Fleets decision-makers have said that congestion and increased vehicle taxation are the two biggest issues facing the industry over the next five years.
When asked what they expected to be the main challenges facing them in the next five years, almost half (49%) replied lack of road infrastructure causing increased congestion, while nearly a third (30%) said increased vehicle taxation was their main concern.
A further one in five (19%) said their main issue was an unclear Government policy towards transport, with the same amount of respondents (19%) saying it was the implementation of alternative fuel policies.
One in six (16%), meanwhile, highlighted increased driver personal taxation and the same number of respondents said the introduction of more Clean Air Zones in urban areas.
The findings come from the 2019 edition of Arval Mobility Observatory, which covers 3,930 fleets and asks a wide ranging set of questions about fleet and mobility trends.
Shaun Sadlier (pictured), head of Arval Mobility Observatory in the UK, said: “The breadth of issues mentioned in response to this question shows that fleet and mobility managers are facing some very difficult challenges over the next few years.
“Probably the most interesting aspect is that the majority of these issues are linked to external regulatory and policy factors that have an impact on fleets, rather than being practical issues.
“Some of these, such as Clean Air Zones, are generally supported by fleets who are well aware of the need to make their transport activities as environmentally responsible as possible.
“However, the fact that 19% of fleets believe Government policy is unclear and that large numbers mention both vehicle and personal taxation is certainly frustrating.”
Sadlier was unsurprised that the issue of road infrastructure causing congestion had topped the list of challenges.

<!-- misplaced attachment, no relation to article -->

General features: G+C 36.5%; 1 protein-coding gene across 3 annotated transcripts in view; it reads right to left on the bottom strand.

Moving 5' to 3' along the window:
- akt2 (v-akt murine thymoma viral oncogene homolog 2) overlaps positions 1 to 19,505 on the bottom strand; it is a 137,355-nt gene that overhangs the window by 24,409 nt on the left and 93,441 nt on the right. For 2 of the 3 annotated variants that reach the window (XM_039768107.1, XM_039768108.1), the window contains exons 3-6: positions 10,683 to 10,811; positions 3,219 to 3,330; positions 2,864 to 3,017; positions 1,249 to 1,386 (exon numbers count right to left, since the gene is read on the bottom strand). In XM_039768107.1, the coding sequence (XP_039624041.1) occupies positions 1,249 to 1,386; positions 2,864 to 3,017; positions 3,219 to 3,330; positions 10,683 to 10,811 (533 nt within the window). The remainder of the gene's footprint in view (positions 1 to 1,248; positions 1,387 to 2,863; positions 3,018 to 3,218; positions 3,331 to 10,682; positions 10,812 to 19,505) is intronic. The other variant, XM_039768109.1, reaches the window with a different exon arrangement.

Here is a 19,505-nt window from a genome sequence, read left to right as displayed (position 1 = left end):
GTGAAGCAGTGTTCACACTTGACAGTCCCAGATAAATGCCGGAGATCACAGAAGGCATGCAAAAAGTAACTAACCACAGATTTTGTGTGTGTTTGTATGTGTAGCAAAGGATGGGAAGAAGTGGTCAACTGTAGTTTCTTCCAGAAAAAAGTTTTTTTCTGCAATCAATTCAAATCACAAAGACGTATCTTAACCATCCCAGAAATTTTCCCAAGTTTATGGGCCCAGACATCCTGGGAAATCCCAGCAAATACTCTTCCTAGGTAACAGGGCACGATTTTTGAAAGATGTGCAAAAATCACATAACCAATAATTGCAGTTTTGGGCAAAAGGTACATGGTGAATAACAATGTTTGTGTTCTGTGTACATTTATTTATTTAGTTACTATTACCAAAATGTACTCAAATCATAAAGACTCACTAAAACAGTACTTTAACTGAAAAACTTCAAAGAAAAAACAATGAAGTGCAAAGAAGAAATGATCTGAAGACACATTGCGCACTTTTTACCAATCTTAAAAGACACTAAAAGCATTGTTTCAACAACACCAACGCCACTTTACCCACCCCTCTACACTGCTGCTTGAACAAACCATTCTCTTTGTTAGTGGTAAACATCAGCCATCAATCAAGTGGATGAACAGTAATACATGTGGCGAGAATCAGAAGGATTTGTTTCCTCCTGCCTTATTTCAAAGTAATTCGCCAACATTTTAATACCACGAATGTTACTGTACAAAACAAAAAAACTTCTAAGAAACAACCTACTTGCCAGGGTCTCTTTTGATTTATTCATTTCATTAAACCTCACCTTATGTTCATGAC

“When we talk to fleet and mobility managers, there is a general level of concern, not really over the building of new roads, although these are needed in some places, but at the condition of existing ones and the impression that they are not being used to their maximum efficiency,” he said.
He also said that fleet recognition of the challenges arising from the switch to wider fuel diversity, especially widespread use of electric vehicles (EV), was understandable.
“Cars and vans have been almost exclusively powered by combustion engines for more than a century and a fundamental shift to having a relatively high EV penetration into fleets definitely represents a change,” he continued.
“However, our experience to date is that many of the factors that are perceived as obstacles can be overcome relatively easily with the right approach, and we are supporting many businesses through this transition both in an advisory and practical manner.
“Generally, fleets that have made the switch to EVs are very positive about the experience.”
Main challenges expected in terms of fleet management in the next five years?
Lack of road infrastructure causing increased congestion 49%
Increased vehicle taxation 30%
Unclear Government policy towards transport 19%
Implementation of alternative fuel policies 19%
Increased driver personal taxation 16%
Introduction of more Clean Air Zones in urban areas 16%